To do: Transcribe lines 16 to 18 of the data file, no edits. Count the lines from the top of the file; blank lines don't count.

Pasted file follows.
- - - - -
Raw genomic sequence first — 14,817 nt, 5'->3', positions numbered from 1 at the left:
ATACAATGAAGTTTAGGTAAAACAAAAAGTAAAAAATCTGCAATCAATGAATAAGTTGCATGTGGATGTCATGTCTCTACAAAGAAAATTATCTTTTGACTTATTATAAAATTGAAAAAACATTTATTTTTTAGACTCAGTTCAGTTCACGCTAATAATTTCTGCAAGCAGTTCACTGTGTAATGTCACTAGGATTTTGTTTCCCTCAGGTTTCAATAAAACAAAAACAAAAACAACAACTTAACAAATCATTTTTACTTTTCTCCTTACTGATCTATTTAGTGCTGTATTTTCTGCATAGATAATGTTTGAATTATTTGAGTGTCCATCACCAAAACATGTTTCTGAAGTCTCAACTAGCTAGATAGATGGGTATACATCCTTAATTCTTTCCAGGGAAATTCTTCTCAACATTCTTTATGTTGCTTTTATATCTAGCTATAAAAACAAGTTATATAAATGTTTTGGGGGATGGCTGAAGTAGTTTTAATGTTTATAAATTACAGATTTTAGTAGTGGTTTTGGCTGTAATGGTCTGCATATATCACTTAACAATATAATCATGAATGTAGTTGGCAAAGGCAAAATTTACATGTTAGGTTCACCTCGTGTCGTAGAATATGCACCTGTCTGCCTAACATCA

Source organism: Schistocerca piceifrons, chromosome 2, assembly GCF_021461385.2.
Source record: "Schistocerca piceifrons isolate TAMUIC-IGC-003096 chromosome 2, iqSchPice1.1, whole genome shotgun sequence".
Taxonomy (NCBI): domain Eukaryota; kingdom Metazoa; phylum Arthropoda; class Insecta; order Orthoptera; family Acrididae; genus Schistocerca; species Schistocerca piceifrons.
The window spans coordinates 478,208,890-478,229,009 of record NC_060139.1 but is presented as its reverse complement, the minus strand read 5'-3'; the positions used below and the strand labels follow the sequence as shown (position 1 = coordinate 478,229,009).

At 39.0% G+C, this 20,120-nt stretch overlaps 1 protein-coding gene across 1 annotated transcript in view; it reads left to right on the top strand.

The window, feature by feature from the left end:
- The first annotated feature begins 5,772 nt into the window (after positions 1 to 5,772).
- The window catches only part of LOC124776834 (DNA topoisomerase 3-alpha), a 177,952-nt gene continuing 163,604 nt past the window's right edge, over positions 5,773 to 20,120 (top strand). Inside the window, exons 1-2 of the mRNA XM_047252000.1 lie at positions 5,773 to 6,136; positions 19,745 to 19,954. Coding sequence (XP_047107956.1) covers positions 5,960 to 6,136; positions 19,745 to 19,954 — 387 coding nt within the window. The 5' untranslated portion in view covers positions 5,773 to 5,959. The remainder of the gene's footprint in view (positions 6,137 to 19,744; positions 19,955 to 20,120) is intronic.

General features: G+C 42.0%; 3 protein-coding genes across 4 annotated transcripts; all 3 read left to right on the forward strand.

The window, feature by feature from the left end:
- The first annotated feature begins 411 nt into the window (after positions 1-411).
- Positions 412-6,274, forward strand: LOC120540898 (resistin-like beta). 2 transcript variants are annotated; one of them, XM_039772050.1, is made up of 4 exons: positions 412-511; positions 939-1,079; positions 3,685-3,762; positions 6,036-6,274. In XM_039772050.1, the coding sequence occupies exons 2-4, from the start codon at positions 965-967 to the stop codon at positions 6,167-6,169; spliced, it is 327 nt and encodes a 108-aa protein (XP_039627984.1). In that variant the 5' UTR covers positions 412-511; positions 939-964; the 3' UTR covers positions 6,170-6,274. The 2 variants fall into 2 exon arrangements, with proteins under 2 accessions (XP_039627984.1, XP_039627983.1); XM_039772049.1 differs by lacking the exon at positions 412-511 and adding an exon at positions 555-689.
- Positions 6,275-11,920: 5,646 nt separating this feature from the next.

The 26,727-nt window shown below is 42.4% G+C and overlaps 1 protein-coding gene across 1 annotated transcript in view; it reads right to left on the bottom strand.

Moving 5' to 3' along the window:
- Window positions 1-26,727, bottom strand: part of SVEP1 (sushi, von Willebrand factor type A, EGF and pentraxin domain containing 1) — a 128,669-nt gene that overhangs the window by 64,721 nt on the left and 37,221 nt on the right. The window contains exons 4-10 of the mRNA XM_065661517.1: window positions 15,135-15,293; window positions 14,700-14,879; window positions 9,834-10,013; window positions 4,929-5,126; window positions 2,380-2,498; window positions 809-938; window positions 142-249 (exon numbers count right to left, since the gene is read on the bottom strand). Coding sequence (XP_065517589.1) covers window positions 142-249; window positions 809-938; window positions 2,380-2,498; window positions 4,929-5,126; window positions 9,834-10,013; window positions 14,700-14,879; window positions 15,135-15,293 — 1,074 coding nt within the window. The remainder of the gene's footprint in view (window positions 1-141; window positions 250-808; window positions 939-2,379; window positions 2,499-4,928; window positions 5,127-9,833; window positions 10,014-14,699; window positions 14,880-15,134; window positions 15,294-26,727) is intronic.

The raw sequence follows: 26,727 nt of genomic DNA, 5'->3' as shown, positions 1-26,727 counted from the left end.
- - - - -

The 26,727-nt window shown below is 42.4% G+C and overlaps 1 protein-coding gene across 1 annotated transcript in view; it reads right to left on the bottom strand.

Moving 5' to 3' along the window:
- Window positions 1-26,727, bottom strand: part of SVEP1 (sushi, von Willebrand factor type A, EGF and pentraxin domain containing 1) — a 128,669-nt gene that overhangs the window by 64,721 nt on the left and 37,221 nt on the right. The window contains exons 4-10 of the mRNA XM_065661517.1: window positions 15,135-15,293; window positions 14,700-14,879; window positions 9,834-10,013; window positions 4,929-5,126; window positions 2,380-2,498; window positions 809-938; window positions 142-249 (exon numbers count right to left, since the gene is read on the bottom strand). Coding sequence (XP_065517589.1) covers window positions 142-249; window positions 809-938; window positions 2,380-2,498; window positions 4,929-5,126; window positions 9,834-10,013; window positions 14,700-14,879; window positions 15,135-15,293 — 1,074 coding nt within the window. The remainder of the gene's footprint in view (window positions 1-141; window positions 250-808; window positions 939-2,379; window positions 2,499-4,928; window positions 5,127-9,833; window positions 10,014-14,699; window positions 14,880-15,134; window positions 15,294-26,727) is intronic.